• Building Infrastructure Leading to Diversity (BUILD): BUILD awards will support novel, transformative, and broad-based approaches to training biomedical research students. Programs should emphasize research opportunities for students, along with additional innovative activities and mentoring, to engage and prepare participants for success in the NIH-funded workforce. The BUILD program provides great flexibility for institutions to develop innovative strategies and approaches for biomedical research training. Tangible advances are expected in three key areas: institutional development, faculty development, and student development.
    • National Research Mentoring Network (NRMN): NRMN will address the critical need for increased access to high quality research mentorship and networking opportunities for individuals from the undergraduate to the early-career faculty levels. The network will develop an interconnected set of skilled mentors linked to mentees across the country, from both BUILD institutions and elsewhere. NRMN will also develop best practices for mentoring, provide training opportunities for mentors, and provide networking and professional opportunities for mentees.
    • Coordination and Evaluation Center (CEC): The CEC will coordinate consortium-wide activities and evaluation of the BUILD and NRMN programs. It will facilitate the development of consortium-wide hallmarks, including core competencies, of successful biomedical research career progression and evaluate the impact of BUILD and NRMN according to these hallmarks. The CEC will also serve as the focal point for dissemination, sharing consortium progress and lessons learned with the broader biomedical research training and mentoring communities.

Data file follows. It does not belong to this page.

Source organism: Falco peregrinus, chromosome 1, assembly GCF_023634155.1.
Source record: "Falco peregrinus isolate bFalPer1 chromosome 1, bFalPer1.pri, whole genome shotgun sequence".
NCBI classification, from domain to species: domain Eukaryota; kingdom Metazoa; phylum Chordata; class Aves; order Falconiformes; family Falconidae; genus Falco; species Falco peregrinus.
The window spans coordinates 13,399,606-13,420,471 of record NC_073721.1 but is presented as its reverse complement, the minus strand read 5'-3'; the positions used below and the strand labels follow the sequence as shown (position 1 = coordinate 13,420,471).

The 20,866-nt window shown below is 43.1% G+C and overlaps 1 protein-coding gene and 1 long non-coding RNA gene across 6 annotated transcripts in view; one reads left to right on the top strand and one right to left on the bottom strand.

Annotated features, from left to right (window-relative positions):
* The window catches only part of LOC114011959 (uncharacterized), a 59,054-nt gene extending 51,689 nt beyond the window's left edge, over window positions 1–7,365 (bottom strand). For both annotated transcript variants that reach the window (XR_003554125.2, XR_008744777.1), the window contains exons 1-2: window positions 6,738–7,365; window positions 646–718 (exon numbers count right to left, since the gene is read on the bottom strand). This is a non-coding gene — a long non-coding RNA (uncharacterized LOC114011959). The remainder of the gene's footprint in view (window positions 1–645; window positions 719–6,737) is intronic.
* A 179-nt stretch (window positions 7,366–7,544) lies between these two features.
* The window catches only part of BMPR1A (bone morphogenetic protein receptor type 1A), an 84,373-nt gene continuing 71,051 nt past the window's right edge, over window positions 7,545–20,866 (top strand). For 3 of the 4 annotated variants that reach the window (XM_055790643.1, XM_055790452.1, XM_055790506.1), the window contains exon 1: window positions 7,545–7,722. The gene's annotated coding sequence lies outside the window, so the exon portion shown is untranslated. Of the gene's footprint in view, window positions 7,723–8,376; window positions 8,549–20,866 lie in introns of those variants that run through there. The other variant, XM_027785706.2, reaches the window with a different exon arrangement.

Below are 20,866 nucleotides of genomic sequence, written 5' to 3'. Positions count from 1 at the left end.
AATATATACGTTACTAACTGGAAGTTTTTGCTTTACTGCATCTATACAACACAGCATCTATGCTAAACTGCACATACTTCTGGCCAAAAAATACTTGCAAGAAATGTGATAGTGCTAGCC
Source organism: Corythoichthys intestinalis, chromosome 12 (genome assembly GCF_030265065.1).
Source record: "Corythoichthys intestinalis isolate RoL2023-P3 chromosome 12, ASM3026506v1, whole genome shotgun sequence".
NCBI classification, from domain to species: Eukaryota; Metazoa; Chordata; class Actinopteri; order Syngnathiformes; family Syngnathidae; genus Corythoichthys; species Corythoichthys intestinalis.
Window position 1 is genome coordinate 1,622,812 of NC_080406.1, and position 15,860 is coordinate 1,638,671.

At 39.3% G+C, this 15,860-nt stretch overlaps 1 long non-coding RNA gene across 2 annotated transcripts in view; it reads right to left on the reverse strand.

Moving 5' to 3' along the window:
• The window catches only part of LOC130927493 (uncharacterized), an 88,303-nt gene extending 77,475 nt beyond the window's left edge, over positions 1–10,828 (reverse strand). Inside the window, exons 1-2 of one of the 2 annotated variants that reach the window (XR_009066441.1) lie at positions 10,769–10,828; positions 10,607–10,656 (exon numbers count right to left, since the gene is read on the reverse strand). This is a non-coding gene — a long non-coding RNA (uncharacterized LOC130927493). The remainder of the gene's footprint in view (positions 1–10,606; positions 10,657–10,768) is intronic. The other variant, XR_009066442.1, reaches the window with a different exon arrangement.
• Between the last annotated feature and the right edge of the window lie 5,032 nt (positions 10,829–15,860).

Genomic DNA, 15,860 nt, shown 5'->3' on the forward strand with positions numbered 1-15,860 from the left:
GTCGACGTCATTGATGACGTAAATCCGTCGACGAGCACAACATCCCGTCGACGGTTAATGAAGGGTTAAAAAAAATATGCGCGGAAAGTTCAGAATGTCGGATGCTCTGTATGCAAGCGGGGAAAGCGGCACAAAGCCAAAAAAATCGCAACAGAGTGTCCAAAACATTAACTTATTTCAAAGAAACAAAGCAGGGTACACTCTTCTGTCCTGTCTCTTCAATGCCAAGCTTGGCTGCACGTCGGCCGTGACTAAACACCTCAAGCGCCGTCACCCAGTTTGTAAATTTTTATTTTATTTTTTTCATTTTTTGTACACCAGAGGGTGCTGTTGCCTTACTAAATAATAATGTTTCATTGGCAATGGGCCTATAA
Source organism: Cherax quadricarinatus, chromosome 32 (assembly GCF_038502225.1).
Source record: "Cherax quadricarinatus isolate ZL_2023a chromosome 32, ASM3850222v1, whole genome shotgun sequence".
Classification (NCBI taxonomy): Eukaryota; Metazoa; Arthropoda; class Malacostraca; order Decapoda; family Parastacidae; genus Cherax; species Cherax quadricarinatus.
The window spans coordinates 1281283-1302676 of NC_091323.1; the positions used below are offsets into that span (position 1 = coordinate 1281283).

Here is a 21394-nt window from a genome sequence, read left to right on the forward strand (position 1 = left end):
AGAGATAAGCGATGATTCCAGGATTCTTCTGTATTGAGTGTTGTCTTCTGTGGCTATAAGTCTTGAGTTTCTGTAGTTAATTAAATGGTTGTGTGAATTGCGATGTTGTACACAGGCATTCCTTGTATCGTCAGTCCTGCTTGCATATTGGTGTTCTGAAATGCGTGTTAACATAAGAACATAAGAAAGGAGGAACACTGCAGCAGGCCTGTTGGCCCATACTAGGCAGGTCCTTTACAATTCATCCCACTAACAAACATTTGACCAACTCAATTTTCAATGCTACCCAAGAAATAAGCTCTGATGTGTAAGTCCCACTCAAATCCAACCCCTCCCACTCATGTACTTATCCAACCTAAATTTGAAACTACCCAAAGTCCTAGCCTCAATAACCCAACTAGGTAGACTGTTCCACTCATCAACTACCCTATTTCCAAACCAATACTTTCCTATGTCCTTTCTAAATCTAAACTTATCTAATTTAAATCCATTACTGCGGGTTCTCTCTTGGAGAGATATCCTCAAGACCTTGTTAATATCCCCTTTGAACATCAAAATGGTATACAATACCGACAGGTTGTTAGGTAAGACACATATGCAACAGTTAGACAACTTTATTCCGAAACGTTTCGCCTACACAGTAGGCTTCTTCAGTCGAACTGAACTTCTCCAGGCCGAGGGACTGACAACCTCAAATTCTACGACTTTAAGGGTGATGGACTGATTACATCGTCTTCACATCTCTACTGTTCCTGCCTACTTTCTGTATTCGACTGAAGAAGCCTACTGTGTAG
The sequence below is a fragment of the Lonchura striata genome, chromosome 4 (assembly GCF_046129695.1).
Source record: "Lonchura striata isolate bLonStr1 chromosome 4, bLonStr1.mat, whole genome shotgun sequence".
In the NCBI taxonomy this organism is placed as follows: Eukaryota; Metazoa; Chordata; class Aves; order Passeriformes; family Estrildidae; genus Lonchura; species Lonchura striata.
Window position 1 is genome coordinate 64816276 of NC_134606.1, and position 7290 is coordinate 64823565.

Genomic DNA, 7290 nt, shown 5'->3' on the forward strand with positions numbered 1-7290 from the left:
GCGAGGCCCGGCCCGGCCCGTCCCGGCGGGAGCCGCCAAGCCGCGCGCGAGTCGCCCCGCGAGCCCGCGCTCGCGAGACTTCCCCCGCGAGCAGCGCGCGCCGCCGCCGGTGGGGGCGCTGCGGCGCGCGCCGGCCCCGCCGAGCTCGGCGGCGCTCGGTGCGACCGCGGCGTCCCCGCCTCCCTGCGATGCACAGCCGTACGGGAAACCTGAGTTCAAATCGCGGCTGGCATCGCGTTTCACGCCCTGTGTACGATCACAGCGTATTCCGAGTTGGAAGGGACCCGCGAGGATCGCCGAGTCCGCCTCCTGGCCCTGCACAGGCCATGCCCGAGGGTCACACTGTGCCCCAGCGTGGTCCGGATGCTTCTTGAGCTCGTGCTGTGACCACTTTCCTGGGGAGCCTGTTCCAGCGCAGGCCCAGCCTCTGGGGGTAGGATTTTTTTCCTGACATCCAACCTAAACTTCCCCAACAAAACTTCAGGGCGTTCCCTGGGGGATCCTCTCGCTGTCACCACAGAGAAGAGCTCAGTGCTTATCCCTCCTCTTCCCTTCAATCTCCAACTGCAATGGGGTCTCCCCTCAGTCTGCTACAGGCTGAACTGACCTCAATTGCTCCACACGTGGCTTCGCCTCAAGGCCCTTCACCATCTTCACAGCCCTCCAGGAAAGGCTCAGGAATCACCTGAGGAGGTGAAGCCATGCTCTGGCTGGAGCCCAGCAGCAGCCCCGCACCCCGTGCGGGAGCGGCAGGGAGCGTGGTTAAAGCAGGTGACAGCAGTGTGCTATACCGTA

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    4. Why is the NIH making this investment?

    The NIH mission to “seek fundamental knowledge about the nature and behavior of living systems and apply that knowledge to enhance health, lengthen life, and reduce illness and disability” requires the best and brightest minds in the country. However, several segments of the U.S. population are underrepresented in the NIH-funded workforce, despite significant investments in programs that are intended to support workforce diversity. This relative void in the nation’s biomedical research enterprise has a negative impact on the ability of the NIH to achieve its mission. It is vital to the interests of the NIH to engage the biomedical research community to address this challenge effectively. Innovation, networking, and rigorous assessment of “what works” are key components of this new program and are intended to synergize with ongoing investments, ultimately enabling all of them to have a greater impact.

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    5. Why is this program being funded through the NIH Common Fund?